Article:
"The whole people must take upon themselves the education of the whole people and be willing to bear the expenses of it. There should not be a district of one mile square, without a school in it, not founded by a charitable individual, but maintained at the public expense of the people themselves." -- John Adams

"No money shall be drawn from the treasury, for the benefit of any religious or theological institution." -- Indiana Constitution Article 1, Section 6.

"If a nation expects to be ignorant and free, in a state of civilisation, it expects what never was and never will be...nor can they be safe with them without information. Where the press is free and every man able to read, all is safe." – Thomas Jefferson

Wednesday, April 28, 2010

Access to books can help increase reading achievement.

Three research studies have shown that access to books is as strong a predictor of reading achievement as poverty.

The most recent study (Schubert, F. and Becker, R. 2010. Social inequality of reading literacy, A longitudinal analysis with cross-sectional data of PIRLS 2001and PISA 2000 utilizing the pair wise matching procedure. Research in Social Stratification and Mobility 29:109-133) showed that the home print environment was a strong predictor of reading achievement, even when income, parental education, aspects of schooling, language used at home, and other aspects of the home environment were controlled. The authors concluded that the home print environment was as strong a predictor as socio-economic status (see the references to the other studies below).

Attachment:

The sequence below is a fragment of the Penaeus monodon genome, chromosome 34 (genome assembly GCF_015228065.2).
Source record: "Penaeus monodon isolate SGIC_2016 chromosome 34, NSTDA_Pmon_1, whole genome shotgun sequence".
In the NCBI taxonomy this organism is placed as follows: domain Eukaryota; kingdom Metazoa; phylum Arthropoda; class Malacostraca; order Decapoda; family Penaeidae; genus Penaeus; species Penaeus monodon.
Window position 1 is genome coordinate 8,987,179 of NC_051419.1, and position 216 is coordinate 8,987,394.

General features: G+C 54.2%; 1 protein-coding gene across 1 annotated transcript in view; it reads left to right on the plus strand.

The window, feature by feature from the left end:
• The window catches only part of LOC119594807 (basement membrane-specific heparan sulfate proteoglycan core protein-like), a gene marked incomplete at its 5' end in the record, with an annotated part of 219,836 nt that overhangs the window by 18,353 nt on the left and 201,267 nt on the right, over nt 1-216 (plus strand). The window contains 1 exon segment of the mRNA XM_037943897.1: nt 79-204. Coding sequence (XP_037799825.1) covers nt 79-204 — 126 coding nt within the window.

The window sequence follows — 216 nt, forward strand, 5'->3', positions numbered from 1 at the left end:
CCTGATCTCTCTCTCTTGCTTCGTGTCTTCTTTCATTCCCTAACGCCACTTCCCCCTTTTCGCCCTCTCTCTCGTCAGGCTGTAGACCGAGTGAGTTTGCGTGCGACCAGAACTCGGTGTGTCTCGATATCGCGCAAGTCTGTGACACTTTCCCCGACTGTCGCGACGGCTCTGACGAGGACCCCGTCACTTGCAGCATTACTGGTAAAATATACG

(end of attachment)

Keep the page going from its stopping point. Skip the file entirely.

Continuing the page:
What does this mean in the real world? It means that closing or cutting funding to public libraries and slashing school library budgets is counterproductive in the quest to help children grow in reading.

Writing about changes in reading instruction in Milwaukee, Bob Peterson and Stephen Krashen recently wrote:
Research also tells us that the children who do better on tests of reading comprehension are those who have more access to books and who read more. Studies consistently show that better school libraries, those with better collections and with a credentialed librarian are related to higher reading scores. What this means for Milwaukee is that any reading plan has to involve improving school libraries. This is especially important in high-poverty areas, where the school library is often the only source of books for children.
Our school system just eliminated Middle School Librarians, replacing them with non-certified staff. 

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Achterman, D. 2008. Haves, Halves, and Have-Nots: School Libraries and Student Achievement in California. PhD dissertation, University of North Texas. http://digital.library.unt.edu/permalink/meta-dc-9800:1

Krashen, S., Lee, SY, and McQuillan, J. 2010. An analysis of the PIRLS (2006) data: Can the school library reduce the effect of poverty on reading achievement? CSLA Journal, in press. California School Library Association.

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